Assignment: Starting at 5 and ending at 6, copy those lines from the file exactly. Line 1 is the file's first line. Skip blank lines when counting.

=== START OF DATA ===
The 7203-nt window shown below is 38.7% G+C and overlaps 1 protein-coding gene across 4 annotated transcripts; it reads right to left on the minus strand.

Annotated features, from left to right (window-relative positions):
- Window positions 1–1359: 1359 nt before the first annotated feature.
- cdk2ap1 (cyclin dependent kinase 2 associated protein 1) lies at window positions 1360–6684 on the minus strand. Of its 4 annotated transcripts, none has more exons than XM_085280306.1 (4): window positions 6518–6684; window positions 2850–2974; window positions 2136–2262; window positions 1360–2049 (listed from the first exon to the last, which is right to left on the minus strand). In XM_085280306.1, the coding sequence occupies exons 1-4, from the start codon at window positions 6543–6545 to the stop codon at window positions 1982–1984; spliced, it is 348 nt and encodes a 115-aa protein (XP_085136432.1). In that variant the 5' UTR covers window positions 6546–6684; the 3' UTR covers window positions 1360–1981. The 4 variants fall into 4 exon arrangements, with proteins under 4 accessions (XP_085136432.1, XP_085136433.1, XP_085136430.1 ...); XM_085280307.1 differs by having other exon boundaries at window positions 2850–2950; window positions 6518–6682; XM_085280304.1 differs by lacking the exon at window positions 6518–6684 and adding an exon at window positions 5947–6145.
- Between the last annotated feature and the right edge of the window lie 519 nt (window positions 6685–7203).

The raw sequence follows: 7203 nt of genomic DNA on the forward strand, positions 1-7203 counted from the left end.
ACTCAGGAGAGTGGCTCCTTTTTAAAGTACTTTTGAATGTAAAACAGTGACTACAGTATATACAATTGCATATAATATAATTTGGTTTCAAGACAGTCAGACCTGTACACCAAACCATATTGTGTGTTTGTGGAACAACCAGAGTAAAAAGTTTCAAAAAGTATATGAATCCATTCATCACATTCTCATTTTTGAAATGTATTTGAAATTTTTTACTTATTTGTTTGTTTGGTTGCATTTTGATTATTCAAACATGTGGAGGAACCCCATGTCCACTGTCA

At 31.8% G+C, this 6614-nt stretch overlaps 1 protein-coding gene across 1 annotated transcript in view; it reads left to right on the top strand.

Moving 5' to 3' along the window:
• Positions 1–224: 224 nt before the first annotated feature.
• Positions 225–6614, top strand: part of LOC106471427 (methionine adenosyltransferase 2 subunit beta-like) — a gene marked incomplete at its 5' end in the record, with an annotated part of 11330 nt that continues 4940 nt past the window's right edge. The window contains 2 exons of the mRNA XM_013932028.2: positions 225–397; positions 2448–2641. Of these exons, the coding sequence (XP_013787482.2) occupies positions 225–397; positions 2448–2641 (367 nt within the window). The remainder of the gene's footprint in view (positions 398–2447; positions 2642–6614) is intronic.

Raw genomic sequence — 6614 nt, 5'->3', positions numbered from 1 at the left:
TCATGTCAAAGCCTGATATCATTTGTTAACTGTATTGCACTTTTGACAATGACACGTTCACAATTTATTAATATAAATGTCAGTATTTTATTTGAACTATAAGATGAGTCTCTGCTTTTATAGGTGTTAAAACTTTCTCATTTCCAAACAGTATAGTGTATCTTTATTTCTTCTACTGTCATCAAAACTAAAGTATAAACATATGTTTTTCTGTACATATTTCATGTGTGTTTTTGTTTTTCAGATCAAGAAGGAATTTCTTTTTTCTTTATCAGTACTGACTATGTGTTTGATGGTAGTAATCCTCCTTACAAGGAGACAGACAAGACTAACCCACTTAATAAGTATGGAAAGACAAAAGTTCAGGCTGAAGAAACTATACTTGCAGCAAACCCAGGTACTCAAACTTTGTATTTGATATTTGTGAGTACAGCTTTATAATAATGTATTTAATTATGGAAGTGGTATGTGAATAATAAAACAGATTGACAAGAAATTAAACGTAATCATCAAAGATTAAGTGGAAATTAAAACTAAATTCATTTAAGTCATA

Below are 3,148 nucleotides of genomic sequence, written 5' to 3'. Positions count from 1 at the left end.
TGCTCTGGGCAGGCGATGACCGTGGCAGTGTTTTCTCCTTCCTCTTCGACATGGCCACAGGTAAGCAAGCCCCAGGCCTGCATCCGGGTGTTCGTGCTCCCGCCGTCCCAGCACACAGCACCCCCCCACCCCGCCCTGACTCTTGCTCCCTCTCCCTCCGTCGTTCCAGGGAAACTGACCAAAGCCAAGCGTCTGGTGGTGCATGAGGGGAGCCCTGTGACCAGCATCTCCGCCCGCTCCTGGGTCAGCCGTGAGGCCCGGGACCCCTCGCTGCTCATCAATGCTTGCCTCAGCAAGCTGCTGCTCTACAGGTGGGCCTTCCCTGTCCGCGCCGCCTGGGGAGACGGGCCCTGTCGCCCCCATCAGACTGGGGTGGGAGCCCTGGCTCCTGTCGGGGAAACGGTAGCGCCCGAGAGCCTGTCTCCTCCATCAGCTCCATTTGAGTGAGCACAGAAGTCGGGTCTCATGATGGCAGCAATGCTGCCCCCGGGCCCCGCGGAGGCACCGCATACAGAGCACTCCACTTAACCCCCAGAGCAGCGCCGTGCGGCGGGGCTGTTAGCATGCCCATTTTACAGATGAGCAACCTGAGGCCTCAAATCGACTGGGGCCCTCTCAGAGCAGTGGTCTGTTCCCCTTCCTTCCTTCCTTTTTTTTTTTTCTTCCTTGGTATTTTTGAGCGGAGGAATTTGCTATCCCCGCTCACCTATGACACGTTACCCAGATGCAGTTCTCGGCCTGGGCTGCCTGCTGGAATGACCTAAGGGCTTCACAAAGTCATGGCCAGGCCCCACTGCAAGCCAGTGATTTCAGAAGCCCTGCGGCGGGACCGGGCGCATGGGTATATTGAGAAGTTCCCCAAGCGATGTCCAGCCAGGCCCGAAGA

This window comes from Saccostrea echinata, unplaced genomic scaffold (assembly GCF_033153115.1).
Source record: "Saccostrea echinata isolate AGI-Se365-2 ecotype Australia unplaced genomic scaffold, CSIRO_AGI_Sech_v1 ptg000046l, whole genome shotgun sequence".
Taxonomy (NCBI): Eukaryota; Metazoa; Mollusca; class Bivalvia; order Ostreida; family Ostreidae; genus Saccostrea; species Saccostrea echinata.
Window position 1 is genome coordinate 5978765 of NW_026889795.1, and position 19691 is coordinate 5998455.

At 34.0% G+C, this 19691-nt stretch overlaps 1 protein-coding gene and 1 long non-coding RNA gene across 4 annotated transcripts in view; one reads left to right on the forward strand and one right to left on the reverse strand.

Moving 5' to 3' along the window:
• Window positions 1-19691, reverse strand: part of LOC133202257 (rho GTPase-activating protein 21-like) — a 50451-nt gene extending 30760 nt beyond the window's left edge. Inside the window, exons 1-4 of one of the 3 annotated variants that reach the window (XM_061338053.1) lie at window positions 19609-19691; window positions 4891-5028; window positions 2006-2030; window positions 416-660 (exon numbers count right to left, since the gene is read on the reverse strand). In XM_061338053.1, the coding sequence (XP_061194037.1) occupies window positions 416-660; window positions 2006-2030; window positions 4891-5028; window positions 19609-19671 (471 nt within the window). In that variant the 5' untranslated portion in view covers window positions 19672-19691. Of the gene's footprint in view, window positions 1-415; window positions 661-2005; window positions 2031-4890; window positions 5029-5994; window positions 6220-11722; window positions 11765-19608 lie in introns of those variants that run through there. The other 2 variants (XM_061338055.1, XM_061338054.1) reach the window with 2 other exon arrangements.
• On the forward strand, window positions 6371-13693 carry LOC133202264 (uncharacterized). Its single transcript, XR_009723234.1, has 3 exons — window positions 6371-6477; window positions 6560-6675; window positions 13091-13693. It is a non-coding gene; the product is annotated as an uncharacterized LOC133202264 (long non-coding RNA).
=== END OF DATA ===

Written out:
- Between the last annotated feature and the right edge of the window lie 519 nt (window positions 6685–7203).

The raw sequence follows: 7203 nt of genomic DNA on the forward strand, positions 1-7203 counted from the left end.